The Renault FT-17 series of light tank was an evolutionary design in the field of combat tanks that would go on to influence tanks for nearly a century. The FT-17 was designed from the outset to be of a lightweight classification which offered better mobility and road speed than its lumbering medium and heavy tank counterparts. The FT-17 brought into play two crucial design elements that are still utilized in tank design today - fully-rotating turret concentrating main armament (turrets appeared in both cast and welded forms) and an engine mounted to the rear of the hull.
The FT-17 came about, in part, through the persistence of French Army Colonel Jean-Baptiste Estienne. The idea of fielding light-class tanks in World War 1 was something of a "nonsense" theory with French authorities, the accepted doctrine being on use of the large and lumbering "landships" developed by the British as heavy tanks - roaming fortresses outfitted with cannon and machine gun. Regardless, the resulting Renault light tank design, the FT-17 of 1917, produced a two-man system mounting a then-potent 37mm cannon or one or two anti-infantry 7.62mm machine guns for self-defense. The FT-17, on the surface, was as much a unique military tank design as it was in reflecting the appearance of a child's life-size riding toy due to its compact form and utilitarian appearance.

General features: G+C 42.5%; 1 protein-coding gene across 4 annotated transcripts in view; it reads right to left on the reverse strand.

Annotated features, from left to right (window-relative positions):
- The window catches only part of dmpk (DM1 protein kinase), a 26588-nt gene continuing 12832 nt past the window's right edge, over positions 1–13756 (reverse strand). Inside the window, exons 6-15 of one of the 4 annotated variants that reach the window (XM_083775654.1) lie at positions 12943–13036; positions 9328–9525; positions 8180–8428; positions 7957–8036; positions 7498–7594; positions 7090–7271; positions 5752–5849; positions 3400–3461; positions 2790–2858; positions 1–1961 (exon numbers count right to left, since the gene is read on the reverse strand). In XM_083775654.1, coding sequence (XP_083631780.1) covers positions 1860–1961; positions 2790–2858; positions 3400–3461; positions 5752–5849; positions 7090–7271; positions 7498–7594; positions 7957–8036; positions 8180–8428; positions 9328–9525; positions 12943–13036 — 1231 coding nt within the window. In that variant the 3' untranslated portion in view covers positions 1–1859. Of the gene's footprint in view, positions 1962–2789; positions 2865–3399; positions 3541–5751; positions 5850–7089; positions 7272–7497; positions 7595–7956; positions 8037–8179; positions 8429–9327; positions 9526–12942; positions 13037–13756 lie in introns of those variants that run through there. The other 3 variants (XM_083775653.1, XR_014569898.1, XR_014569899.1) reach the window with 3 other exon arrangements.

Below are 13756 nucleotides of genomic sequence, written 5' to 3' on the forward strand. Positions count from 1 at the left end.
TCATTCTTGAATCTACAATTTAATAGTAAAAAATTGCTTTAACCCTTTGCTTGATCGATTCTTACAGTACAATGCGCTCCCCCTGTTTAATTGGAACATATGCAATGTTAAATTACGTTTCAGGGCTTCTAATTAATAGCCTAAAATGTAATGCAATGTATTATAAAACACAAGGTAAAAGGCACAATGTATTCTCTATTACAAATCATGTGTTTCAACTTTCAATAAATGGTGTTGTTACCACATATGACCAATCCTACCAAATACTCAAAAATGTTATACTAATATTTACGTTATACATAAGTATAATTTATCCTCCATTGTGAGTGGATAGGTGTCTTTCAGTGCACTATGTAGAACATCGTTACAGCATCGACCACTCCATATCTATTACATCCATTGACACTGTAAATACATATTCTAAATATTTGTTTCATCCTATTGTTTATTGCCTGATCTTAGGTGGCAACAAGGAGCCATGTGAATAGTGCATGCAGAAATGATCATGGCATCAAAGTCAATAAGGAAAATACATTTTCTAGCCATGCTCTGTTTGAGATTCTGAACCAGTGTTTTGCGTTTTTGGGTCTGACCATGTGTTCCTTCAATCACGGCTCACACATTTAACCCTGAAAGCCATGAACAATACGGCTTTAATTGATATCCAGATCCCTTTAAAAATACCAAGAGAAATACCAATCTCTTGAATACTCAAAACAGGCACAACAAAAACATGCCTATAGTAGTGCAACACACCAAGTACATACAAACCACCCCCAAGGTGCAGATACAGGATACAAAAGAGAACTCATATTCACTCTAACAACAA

Nevertheless, the FT-17 proved crucial to French offensives in the latter years of the war and this importance spread to the American Expeditionary Force who were handed both French and British tanks as their participation increased into 1918. The Americans even adopted the FT-17 as the M1917 6-Ton and outfitted it with American-minded systems for ease of logistics. The FT-17 series was fielded from the spring of 1917 onwards though the type would not see direct operational combat until the offensives of 1918.
The FT-17 proved a highly capable armored tracked combat system, so much so that it continued in an operational level into the post-war years. Beyond the French and American adoption, the FT-17 was also inducted into the inventories of the Italians and Russians and these went on to inspire localized forms to be developed - thusly influencing a long line of foreign tanks used throughout 1920 and into 1930. Other notable operators included Belgium, Czechoslovakia, Finland, Iran, Japan and Poland. Sadly for some host nations of the 1930s, the FT-17 (or its derivatives) was still an active part of their defense and offense during the time of the Spanish Civil War (1935-1939) and World War 2 (1939-1945).
Large production orders during and following World War 1 ensured the legacy of the system for decades since its inception. Final forms were retired in the late 1940s to which 3,694 examples were produced by then. One of the last major recorded uses of FT-17 tanks was in the 1948 Arab-Israeli War - a modern battlefield to feature a World War 1-era tank development.